The Company evaluates uncertain income tax positions in a two-step process. The first step is recognition, where the Company evaluates whether an individual tax position has a likelihood of greater than 50% of being sustained upon examination based on the technical merits of the position, including resolution of any related appeals or litigation processes. For tax positions that are currently estimated to have a less than 50% likelihood of being sustained, zero tax benefit is recorded. For tax positions that have met the recognition threshold in the first step, the Company performs the second step of measuring the benefit to be recorded. The actual benefits ultimately realized may differ from the Company’s estimates. In future periods, changes in facts and circumstances and new information may require the Company to change the recognition and measurement estimates with regard to individual tax positions. Changes in recognition and measurement estimates are recorded in results of operations and financial position in the period in which such changes occur.

 

10


VILLAGE FARMS INTERNATIONAL, INC.

Notes to Condensed Consolidated Interim Financial Statements

(In thousands of United States dollars, except share and per share amounts, unless otherwise noted)

(Unaudited)

 

Basic and Diluted Income (Loss) Per Share

Basic income per share is computed using the weighted average number of common shares outstanding during the period. The treasury stock method is used for the calculation of diluted income per share. Under this method, the weighted average number of common shares outstanding assumes that the proceeds to be received on the exercise of dilutive share options are applied to repurchase common shares at the average market price for the period. Share options are dilutive when the average market price of the common shares during the period exceeds the exercise price of the options. Options to purchase shares of common stock and RSUs are not included in the calculation of net income (loss) per share when the effect is anti-dilutive.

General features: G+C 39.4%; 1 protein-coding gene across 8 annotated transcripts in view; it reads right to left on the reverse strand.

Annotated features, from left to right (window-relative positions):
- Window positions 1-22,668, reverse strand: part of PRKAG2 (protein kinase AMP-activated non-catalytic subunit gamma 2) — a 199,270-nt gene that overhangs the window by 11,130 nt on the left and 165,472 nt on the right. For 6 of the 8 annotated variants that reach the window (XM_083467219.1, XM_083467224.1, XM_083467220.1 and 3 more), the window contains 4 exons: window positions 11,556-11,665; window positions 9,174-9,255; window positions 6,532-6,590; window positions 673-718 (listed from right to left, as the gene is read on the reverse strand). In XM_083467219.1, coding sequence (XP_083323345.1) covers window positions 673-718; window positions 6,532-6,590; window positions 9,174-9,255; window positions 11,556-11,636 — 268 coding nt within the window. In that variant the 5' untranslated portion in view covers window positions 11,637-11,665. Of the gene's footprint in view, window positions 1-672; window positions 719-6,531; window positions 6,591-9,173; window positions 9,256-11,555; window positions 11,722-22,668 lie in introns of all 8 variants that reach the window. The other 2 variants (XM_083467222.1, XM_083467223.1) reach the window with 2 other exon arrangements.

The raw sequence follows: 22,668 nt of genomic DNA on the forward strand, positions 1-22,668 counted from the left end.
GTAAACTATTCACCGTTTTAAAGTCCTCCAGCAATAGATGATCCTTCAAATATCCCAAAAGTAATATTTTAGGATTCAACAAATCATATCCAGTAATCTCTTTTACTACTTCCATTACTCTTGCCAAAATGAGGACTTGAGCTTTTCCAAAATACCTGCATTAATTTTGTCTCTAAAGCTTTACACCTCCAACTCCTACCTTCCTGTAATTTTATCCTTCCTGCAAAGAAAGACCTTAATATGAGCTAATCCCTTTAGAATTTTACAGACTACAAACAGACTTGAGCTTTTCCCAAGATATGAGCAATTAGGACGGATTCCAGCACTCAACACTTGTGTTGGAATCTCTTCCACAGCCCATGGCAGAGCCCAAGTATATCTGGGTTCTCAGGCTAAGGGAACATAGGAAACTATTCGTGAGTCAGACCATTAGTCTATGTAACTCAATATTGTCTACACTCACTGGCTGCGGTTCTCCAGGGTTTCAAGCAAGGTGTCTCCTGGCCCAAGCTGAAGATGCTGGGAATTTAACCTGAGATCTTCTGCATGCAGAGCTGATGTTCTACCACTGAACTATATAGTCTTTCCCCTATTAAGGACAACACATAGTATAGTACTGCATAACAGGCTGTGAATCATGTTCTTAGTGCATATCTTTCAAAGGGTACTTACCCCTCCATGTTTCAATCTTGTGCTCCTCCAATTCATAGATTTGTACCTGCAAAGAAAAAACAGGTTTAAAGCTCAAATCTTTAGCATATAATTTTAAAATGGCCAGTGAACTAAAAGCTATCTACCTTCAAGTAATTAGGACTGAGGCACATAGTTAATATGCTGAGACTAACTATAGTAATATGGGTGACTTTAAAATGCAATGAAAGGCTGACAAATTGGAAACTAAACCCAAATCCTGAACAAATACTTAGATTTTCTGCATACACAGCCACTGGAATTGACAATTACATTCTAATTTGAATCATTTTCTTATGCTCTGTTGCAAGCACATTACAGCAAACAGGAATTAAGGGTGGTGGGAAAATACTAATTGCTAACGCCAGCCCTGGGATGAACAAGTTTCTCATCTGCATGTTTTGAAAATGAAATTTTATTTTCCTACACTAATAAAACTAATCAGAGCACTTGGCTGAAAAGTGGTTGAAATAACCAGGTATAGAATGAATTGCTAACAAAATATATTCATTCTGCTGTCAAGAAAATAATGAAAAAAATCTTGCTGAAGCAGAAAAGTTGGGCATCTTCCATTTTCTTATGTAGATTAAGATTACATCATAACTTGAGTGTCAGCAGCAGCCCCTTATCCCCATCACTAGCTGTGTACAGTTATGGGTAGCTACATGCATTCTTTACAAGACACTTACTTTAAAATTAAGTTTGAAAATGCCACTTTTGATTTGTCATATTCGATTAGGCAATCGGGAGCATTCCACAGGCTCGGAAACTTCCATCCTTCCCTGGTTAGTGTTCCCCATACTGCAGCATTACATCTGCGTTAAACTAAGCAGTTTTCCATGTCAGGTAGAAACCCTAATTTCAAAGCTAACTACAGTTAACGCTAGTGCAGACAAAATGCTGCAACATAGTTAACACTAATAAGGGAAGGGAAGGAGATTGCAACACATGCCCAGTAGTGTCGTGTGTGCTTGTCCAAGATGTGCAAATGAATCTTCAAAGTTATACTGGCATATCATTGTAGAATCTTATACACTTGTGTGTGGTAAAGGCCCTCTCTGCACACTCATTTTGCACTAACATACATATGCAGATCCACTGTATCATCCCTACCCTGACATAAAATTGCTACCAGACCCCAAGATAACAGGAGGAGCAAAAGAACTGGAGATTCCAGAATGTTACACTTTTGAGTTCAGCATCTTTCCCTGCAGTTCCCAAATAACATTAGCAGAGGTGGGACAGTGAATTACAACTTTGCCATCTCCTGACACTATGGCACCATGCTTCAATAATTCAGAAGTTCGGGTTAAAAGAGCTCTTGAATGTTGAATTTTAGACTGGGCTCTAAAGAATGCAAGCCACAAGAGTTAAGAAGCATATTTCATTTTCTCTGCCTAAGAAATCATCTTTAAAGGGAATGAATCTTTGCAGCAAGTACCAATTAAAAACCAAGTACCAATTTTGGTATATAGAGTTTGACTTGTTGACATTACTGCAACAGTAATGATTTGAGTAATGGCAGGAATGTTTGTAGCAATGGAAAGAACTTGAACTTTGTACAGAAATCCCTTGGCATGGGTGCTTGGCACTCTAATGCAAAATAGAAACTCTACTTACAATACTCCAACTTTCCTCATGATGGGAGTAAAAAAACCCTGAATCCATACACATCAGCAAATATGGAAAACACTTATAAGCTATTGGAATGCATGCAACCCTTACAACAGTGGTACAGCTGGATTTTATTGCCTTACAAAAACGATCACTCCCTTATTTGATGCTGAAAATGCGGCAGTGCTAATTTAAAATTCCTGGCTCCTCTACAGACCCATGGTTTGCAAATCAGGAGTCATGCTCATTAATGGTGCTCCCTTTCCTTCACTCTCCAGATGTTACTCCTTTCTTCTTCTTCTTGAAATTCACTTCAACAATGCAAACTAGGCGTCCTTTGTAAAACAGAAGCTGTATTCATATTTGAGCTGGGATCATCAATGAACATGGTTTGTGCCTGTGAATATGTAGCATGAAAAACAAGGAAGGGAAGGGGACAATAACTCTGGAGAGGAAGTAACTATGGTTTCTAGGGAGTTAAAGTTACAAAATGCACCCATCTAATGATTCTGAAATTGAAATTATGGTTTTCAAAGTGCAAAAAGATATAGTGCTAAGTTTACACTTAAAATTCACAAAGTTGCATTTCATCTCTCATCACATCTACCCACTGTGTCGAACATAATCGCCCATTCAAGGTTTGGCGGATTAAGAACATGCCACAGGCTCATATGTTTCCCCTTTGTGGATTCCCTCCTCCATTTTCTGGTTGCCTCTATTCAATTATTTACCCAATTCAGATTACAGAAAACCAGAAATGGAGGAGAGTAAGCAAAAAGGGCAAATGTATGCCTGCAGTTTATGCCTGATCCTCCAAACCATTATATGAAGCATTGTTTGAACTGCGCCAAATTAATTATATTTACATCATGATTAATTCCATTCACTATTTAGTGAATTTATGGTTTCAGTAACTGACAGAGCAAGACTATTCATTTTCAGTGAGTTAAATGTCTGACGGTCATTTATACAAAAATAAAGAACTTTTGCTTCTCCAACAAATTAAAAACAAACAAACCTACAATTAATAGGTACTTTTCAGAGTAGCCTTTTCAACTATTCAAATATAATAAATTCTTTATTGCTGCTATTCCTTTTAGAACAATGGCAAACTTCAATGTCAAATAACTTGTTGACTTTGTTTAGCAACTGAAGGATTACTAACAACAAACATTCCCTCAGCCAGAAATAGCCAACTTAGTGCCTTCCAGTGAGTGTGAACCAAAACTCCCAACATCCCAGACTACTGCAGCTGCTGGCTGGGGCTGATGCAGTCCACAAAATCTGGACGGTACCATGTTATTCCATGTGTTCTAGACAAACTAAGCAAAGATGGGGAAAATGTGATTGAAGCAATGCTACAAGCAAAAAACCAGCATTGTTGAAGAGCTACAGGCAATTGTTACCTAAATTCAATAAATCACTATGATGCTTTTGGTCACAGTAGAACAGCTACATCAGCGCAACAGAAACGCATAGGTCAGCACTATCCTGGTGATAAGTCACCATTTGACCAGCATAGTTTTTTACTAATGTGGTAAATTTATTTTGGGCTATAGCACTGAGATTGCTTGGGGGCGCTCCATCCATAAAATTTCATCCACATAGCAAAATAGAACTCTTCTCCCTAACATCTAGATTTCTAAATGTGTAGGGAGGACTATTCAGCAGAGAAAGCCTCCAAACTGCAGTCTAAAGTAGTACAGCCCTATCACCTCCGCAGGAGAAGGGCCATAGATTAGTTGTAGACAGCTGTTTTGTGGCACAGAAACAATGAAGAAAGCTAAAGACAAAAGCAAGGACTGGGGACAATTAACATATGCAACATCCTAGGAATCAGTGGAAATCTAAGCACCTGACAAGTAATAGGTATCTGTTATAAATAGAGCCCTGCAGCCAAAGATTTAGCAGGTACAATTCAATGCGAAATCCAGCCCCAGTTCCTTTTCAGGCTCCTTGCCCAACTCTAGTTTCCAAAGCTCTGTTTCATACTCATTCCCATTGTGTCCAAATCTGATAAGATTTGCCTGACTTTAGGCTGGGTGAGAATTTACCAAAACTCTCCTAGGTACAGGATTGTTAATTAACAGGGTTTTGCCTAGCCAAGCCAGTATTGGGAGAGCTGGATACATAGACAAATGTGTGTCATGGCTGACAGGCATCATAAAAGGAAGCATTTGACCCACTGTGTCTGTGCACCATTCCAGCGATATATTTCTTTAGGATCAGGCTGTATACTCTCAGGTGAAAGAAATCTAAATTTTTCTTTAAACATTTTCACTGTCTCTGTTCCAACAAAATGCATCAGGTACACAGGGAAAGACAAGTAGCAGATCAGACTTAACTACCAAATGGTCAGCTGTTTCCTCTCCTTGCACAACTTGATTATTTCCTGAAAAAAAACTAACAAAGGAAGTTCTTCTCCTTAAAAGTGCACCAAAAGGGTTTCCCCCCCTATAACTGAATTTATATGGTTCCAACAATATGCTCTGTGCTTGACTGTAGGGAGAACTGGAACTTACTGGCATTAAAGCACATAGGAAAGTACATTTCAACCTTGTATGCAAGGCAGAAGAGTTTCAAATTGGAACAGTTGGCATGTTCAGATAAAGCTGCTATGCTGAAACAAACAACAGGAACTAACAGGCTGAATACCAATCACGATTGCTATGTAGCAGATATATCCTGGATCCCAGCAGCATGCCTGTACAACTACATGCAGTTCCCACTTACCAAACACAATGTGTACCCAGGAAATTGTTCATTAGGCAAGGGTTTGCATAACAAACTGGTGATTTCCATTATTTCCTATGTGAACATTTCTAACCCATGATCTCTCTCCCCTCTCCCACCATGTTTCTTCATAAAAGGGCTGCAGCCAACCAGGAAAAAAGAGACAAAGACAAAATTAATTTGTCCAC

6

INVENTORIES

 

     March 31, 2019      December 31, 2018  

Crop inventory

   $ 26,193      $ 24,249  

Purchased produce inventory

     535        643  

Spare parts inventory

     71        64  
  

 

 

    

 

 

 
   $ 26,799      $ 24,956  
  

 

 

    

 

 

 

 

7

PROPERTY, PLANT AND EQUIPMENT, NET

Property, plant and equipment consist of the following:

 

     March 31, 2019      December 31, 2018  

Land

   $ 3,205      $ 3,932  

Leasehold and land improvements

     3,819        3,819  

Buildings

     72,510        77,003  

Machinery and equipment

     60,862        65,664  

Construction in progress

     706        552  

Less: Accumulated depreciation

     (75,513      (78,782
  

 

 

    

 

 

 

Plant, property and equipment, net

   $ 65,589      $ 72,188  
  

 

 

    

 

 

 

Depreciation expense on property, plant and equipment, was $1,667 and $1,801 for the three months ended March 31, 2019 and 2018. On March 31, 2019, Pure Sunfarms exercised its option to acquire the Delta 2 assets and operations (note 9).

 

8

LEASES

The components of lease related expenses are as follows:

 

     Three Months Ended
March 31, 2019
 

Operating lease expense (a)

   $ 611  
  

 

 

 

Finance lease expense:

  

Amortization of right-of-use assets

   $ 20  

Interest on lease liabilities